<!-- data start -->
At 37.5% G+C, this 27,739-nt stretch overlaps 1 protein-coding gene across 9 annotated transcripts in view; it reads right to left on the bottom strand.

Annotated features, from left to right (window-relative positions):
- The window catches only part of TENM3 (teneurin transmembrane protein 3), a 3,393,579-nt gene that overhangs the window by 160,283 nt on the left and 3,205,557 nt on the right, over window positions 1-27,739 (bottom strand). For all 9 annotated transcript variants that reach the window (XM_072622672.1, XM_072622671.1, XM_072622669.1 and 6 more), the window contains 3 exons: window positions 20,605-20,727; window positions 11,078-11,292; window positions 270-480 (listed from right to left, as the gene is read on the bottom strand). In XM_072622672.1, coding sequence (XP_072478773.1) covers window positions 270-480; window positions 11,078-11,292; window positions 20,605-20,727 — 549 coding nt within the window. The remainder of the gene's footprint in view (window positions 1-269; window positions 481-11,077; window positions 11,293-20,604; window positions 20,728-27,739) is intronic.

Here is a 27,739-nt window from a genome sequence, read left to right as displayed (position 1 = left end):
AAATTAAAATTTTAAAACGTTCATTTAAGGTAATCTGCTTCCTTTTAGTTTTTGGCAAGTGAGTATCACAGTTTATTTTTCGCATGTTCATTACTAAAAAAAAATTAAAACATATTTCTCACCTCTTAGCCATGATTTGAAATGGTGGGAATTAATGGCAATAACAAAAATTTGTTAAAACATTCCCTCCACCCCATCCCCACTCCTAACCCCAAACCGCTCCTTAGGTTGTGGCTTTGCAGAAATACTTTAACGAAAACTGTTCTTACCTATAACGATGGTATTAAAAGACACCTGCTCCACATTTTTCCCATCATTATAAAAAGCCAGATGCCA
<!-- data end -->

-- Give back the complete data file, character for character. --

At 37.5% G+C, this 27,739-nt stretch overlaps 1 protein-coding gene across 9 annotated transcripts in view; it reads right to left on the bottom strand.

Annotated features, from left to right (window-relative positions):
- The window catches only part of TENM3 (teneurin transmembrane protein 3), a 3,393,579-nt gene that overhangs the window by 160,283 nt on the left and 3,205,557 nt on the right, over window positions 1-27,739 (bottom strand). For all 9 annotated transcript variants that reach the window (XM_072622672.1, XM_072622671.1, XM_072622669.1 and 6 more), the window contains 3 exons: window positions 20,605-20,727; window positions 11,078-11,292; window positions 270-480 (listed from right to left, as the gene is read on the bottom strand). In XM_072622672.1, coding sequence (XP_072478773.1) covers window positions 270-480; window positions 11,078-11,292; window positions 20,605-20,727 — 549 coding nt within the window. The remainder of the gene's footprint in view (window positions 1-269; window positions 481-11,077; window positions 11,293-20,604; window positions 20,728-27,739) is intronic.

Here is a 27,739-nt window from a genome sequence, read left to right as displayed (position 1 = left end):
AAATTAAAATTTTAAAACGTTCATTTAAGGTAATCTGCTTCCTTTTAGTTTTTGGCAAGTGAGTATCACAGTTTATTTTTCGCATGTTCATTACTAAAAAAAAATTAAAACATATTTCTCACCTCTTAGCCATGATTTGAAATGGTGGGAATTAATGGCAATAACAAAAATTTGTTAAAACATTCCCTCCACCCCATCCCCACTCCTAACCCCAAACCGCTCCTTAGGTTGTGGCTTTGCAGAAATACTTTAACGAAAACTGTTCTTACCTATAACGATGGTATTAAAAGACACCTGCTCCACATTTTTCCCATCATTATAAAAAGCCAGATGCCA